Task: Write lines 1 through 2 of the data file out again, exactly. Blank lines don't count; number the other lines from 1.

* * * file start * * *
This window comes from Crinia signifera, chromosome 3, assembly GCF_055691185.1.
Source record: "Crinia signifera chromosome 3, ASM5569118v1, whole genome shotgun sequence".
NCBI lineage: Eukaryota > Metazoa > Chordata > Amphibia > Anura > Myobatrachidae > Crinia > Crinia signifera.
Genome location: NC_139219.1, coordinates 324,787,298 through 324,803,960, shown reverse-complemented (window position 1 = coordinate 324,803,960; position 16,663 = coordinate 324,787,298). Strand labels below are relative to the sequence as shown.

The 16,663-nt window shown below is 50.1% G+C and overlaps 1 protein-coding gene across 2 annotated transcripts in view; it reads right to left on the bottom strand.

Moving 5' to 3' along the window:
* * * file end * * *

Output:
This window comes from Crinia signifera, chromosome 3, assembly GCF_055691185.1.
Source record: "Crinia signifera chromosome 3, ASM5569118v1, whole genome shotgun sequence".